Investing

Big Banks Rediscover Money Management


People are reflected in glass as they walk past Goldman Sachs headquarters in New York

Photograph by Mario Tama/Getty Images

People are reflected in glass as they walk past Goldman Sachs headquarters in New York

Money management may be dull, but it’s a coveted kind of dull. UBS (UBS) is cutting back on investment banking as it focuses on overseeing wealthy clients’ assets. Goldman Sachs (GS), JPMorgan Chase (JPM), and Wells Fargo (WFC), three of the five biggest U.S. banks, say they’re considering expanding their asset-management divisions. They’re looking to grab market share from fund companies such as Fidelity Investments. “Asset management is a terrific business,” says Ralph Schlosstein, chief executive officer of Evercore Partners (EVR), a New York-based boutique investment bank that last month agreed to buy wealth manager Mt. Eden Investment Advisors. “Asset managers earn fees consistently without risking capital. Compare that to other businesses in the financial services.”

Investment banking and trading revenue at the 10 largest global investment banks fell at least 17 percent in each of the past two years, according to data from analytics firm Coalition. The total money overseen globally by banks has consistently hovered at about $58 trillion for the last five years, meaning managing investor money accounted for a greater percentage of fees. The median share of net revenue from asset and wealth management for a sample group of banks tracked by consulting firm Johnson Associates increased to 28 percent in 2012 from 23 percent five years ago. The share contributed by trading declined to 43 percent from 49 percent over the period, and investment banking fell to 14 percent from 15 percent.

Even if banks attract new wealth-management clients, they may not mitigate the impact of upcoming Basel III capital requirements, which will cut into the profits firms make from leveraged trading. It’s also unlikely to replace revenue lost once the Volcker Rule, which limits proprietary trading, is in place. Money management does have advantages: Funds produce steady fees, with most of the risk assumed by investors. “It’s not hard to see the appeal,” says Neel Kashkari, formerly a Goldman Sachs investment banker and U.S. Treasury assistant secretary who now heads global equities at Pimco. “But some banks have struggled in the business because of a short-term view,” he adds, referring to banks’ tendencies to prioritize quarterly returns over long-term interests.

To attract investors, banks will need to improve their middle-of-the-pack performance as fund managers and overcome the perception that they push their own funds at clients’ expense. “Culturally, asset managers have not been a good fit within banks,” says Jay Horgen, chief financial officer of Affiliated Managers Group (AMG), a Beverly (Mass.)-based firm that holds stakes in more than two dozen money managers. “It’s a business model that requires an investment structure which recognizes value creation and operates across generations of existing and future partners, and banks just don’t have that in their tool kit.”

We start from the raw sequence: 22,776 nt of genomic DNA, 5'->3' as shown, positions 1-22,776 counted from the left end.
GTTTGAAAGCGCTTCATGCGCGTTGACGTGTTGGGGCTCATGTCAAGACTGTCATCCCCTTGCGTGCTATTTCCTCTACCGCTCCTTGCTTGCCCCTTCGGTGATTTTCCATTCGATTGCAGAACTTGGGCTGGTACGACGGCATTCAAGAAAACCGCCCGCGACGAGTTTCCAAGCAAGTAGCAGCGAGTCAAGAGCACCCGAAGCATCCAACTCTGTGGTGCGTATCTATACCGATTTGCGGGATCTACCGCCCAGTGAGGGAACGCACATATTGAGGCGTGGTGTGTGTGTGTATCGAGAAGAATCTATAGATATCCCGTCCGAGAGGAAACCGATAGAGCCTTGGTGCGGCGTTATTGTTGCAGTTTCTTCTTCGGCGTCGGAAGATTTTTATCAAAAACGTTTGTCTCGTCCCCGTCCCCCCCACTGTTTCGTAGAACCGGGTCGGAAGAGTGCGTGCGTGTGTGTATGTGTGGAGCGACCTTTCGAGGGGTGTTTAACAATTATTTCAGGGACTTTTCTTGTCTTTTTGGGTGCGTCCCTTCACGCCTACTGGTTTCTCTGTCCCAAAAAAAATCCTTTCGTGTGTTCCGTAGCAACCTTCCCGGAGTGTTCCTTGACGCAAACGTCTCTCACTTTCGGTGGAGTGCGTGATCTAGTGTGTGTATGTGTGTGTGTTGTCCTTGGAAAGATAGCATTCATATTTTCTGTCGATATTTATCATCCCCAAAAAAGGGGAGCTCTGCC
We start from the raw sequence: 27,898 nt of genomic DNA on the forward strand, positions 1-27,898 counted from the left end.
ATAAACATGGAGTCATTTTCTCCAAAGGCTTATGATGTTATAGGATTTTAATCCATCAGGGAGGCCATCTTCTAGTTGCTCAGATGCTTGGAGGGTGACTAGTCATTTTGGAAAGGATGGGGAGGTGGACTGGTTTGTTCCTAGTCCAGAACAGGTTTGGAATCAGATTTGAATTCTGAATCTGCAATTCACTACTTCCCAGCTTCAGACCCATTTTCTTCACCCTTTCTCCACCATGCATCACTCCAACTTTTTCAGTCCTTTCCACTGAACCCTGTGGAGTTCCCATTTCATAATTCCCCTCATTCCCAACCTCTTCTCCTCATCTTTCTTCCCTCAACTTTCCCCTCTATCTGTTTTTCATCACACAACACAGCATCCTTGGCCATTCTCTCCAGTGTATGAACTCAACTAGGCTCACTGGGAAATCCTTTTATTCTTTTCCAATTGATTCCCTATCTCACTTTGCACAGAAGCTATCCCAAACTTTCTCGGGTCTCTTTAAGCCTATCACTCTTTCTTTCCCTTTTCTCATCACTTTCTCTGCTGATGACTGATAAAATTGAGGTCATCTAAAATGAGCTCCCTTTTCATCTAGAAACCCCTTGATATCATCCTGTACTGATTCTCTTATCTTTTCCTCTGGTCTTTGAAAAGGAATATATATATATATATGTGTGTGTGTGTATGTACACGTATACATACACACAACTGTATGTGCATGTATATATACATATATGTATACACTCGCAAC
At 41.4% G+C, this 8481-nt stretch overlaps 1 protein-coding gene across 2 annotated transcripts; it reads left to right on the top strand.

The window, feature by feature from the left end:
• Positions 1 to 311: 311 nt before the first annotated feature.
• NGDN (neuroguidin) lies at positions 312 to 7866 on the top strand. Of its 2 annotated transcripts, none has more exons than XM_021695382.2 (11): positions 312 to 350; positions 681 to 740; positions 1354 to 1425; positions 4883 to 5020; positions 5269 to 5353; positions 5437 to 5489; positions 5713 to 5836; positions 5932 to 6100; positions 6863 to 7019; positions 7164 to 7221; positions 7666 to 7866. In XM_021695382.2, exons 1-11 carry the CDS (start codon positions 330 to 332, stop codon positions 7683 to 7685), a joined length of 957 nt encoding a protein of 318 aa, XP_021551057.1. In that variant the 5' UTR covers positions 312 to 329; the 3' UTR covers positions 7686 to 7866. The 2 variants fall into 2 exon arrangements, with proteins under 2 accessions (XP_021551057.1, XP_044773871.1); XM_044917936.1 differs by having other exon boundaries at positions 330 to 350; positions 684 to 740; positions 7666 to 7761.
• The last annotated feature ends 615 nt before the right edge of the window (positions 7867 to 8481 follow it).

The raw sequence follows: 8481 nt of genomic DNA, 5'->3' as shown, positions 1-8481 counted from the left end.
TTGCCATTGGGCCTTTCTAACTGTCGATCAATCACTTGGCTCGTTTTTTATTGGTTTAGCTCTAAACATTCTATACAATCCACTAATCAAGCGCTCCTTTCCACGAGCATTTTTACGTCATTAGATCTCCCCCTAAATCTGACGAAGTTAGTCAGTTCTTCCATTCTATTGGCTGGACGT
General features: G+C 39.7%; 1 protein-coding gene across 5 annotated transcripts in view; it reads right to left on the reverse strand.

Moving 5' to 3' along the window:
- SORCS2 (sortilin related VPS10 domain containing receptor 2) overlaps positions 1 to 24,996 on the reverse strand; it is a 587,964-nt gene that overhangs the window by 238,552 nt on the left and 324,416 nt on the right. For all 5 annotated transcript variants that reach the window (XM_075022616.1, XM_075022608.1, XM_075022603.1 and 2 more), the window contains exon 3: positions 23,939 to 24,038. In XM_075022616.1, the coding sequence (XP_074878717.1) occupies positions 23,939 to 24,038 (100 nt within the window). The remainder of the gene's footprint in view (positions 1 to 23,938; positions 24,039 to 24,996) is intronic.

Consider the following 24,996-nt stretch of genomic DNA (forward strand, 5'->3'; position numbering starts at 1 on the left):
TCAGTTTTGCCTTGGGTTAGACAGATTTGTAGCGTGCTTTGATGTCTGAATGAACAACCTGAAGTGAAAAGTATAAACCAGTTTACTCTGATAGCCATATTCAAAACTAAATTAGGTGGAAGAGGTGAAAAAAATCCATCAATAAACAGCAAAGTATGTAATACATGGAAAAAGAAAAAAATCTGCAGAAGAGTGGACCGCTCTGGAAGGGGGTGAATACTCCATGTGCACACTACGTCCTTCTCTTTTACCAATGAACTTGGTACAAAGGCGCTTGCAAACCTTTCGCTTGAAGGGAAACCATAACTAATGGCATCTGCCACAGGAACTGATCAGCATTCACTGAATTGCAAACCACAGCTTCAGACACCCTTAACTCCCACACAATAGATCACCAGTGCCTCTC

As investors have turned away from stock funds in recent years, they’ve deposited about $1 trillion into fixed-income investments since 2007, according to data from the Investment Company Institute. Most money is going to passively managed funds, largely those that track indexes, and top performers. Shrinking the pool of funds available to actively manage poses a challenge for banks seeking to expand.

Still, it’s a tempting business. The Standard & Poor’s (MHP) index of asset managers and custody banks has a return on equity of 13.1 percent. That compares with an average return on equity of 8.3 percent for firms in Keefe, Bruyette & Woods’s (KBW) benchmark bank index, half of what it was in 2006 before the onset of the credit crisis, according to data compiled by Bloomberg. JPMorgan Chase, which last year became the first bank to crack the list of the 10 largest U.S. stock and bond mutual fund managers after more than doubling long-term assets since 2008, had planned to spend more money on sales and marketing in 2012. In February, Mary Erdoes, CEO of JPMorgan’s $1.4 trillion asset-management division, said at the firm’s annual investors’ day conference that it has “heavily invested in this business in order to set ourselves up for much future growth in the years to come.”

The bottom line: With investment banking and trading at the top 10 banks down 17 percent in each of the past two years, money management is filling the gap.

Bhaktavatsalam is a reporter for Bloomberg News.

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Companies Mentioned

  • UBS
    (UBS AG)
    • $16.05 USD
    • 0.21
    • 1.31%
  • GS
    (Goldman Sachs Group Inc/The)
    • $177.84 USD
    • 0.93
    • 0.52%
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